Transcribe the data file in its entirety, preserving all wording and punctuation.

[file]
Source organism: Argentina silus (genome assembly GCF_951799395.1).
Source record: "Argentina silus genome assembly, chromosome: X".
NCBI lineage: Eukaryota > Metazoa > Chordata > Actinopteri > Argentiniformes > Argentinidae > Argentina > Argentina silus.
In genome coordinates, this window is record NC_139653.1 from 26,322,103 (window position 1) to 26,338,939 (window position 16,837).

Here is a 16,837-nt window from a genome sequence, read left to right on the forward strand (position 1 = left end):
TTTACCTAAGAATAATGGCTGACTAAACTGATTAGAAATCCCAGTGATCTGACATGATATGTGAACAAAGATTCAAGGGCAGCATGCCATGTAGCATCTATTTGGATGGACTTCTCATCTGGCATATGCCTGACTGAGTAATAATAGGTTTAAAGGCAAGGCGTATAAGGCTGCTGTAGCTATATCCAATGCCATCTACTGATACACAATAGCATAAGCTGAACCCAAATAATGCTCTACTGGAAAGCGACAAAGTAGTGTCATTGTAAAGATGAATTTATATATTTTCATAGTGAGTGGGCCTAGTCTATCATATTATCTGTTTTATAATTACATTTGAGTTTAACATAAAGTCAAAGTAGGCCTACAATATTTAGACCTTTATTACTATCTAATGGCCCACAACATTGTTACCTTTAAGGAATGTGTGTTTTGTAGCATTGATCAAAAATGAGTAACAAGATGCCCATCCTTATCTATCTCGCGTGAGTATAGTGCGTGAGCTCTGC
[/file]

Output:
Source organism: Argentina silus (genome assembly GCF_951799395.1).
Source record: "Argentina silus genome assembly, chromosome: X".
NCBI lineage: Eukaryota > Metazoa > Chordata > Actinopteri > Argentiniformes > Argentinidae > Argentina > Argentina silus.
In genome coordinates, this window is record NC_139653.1 from 26,322,103 (window position 1) to 26,338,939 (window position 16,837).

Here is a 16,837-nt window from a genome sequence, read left to right on the forward strand (position 1 = left end):
TTTACCTAAGAATAATGGCTGACTAAACTGATTAGAAATCCCAGTGATCTGACATGATATGTGAACAAAGATTCAAGGGCAGCATGCCATGTAGCATCTATTTGGATGGACTTCTCATCTGGCATATGCCTGACTGAGTAATAATAGGTTTAAAGGCAAGGCGTATAAGGCTGCTGTAGCTATATCCAATGCCATCTACTGATACACAATAGCATAAGCTGAACCCAAATAATGCTCTACTGGAAAGCGACAAAGTAGTGTCATTGTAAAGATGAATTTATATATTTTCATAGTGAGTGGGCCTAGTCTATCATATTATCTGTTTTATAATTACATTTGAGTTTAACATAAAGTCAAAGTAGGCCTACAATATTTAGACCTTTATTACTATCTAATGGCCCACAACATTGTTACCTTTAAGGAATGTGTGTTTTGTAGCATTGATCAAAAATGAGTAACAAGATGCCCATCCTTATCTATCTCGCGTGAGTATAGTGCGTGAGCTCTGC